Also, regarding the discussion about how THC makes one feel and if they would drive faster or slower under the influence, again, that's not black & white either.  Depending on the MANY strains, there's a lot of MJ that jacks you up like a freight train (this is the type that gets people "paranoid"), there's MJ that crashes you face-first into the couch & there are hybrids that have effects everywhere in between.  Plus, like most other things different people react differently.  I'm learning this through first hand experience.  So it's VERY possible he could have been high and going 90 (and 90 feeling like he was only going 40).  ....or he could have been doing nothing illegal except for falling asleep and losing control.  There's probably no way to truly know, especially if he doesn't remember anything, which is also highly possible.

Bottom line, I don't know the legalities and what a crime lab can prove but I'm guessing without actually having whatever he took in the car, a halfway decent attorney can fight that fairly easily.  Anyway, just thought I'd share my new knowledge.

I pray for all involved regardless.  It's sad and unfortunate.

Edited by AUsince72

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8 hours ago, McLoofus said:

When it happened to me, I maintained speed and just drifted to the side. Thank goodness I was on a road that had the noisy bumpy things on the stripes. 

 

 

Used to drive from Pascagoula,MS to Kennesaw, GA. to see my girlfriend 2001-2003...........I would usually leave last minute and get home shower, shave and straight to work.........Been so tired I would see things on side of interstate that wasnt there and I was completely sober..........Wasnt smart on my part by any means and was very fortunate.

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1 minute ago, kevon67 said:

Used to drive from Pascagoula,MS to Kennesaw, GA. to see my girlfriend 2001-2003...........I would usually leave last minute and get home shower, shave and straight to work.........Been so tired I would see things on side of interstate that wasnt there and I was completely sober..........Wasnt smart on my part by any means and was very fortunate.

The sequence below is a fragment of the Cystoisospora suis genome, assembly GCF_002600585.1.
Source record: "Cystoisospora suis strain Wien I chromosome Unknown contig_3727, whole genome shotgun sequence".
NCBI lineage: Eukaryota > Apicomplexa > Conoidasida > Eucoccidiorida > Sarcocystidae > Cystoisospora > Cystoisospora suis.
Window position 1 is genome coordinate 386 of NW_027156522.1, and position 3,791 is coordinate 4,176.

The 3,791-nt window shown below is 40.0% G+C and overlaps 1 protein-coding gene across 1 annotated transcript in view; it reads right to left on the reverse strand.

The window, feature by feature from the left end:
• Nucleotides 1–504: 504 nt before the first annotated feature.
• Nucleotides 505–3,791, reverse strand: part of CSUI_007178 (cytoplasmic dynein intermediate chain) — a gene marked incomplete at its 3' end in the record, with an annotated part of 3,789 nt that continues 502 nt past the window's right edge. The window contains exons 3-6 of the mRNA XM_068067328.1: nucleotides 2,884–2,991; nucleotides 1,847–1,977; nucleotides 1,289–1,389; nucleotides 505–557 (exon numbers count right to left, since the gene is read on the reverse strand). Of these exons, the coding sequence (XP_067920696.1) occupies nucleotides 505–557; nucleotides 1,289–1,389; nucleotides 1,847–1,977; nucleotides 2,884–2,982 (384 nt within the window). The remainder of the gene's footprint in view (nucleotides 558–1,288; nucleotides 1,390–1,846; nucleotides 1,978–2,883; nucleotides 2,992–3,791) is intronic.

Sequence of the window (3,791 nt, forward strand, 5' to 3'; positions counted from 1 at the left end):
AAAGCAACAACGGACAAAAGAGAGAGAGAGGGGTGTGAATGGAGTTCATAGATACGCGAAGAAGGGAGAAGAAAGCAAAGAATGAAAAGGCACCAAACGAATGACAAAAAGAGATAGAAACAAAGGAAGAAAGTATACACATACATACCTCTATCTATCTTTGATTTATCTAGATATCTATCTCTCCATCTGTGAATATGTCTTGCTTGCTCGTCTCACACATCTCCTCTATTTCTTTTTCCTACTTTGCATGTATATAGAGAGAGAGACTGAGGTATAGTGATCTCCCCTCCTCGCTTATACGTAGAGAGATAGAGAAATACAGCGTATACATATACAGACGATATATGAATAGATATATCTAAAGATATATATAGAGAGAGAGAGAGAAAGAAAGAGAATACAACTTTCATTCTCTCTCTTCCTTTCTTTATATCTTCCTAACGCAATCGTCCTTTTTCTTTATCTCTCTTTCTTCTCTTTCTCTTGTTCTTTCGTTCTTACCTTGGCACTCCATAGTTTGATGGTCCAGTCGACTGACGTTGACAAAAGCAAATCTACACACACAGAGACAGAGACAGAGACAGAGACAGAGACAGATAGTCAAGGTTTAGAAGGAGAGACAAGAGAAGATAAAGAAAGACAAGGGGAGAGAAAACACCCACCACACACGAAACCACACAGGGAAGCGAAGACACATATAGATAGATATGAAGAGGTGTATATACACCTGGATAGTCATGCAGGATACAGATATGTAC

I completely understand. We were driving to Alabama one night overnight to make it for something. The stripes on the road started peeling off the road and flying towards the windshield. At that point, I pulled off and told my wife it was her turn.

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57 minutes ago, bigbird said:

I completely understand. We were driving to Alabama one night overnight to make it for something. The stripes on the road started peeling off the road and flying towards the windshield. At that point, I pulled off and told my wife it was her turn.

Smart move👍

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6 hours ago, homersapien said:

False comparisons.  I said nothing about trying him for anything, much less murder.   :-\

I am talking about the logical and legal disconnect with allowing youths drive alone at age 16 while simultaneously refusing to charge and try them as adults because they are only 16.

If the legal system insists on treating 16 year olds as "youthful offenders" instead of adults (which I think is appropriate), then logically, 16 year olds shouldn't be granted the full rights of an adult regarding driving privileges.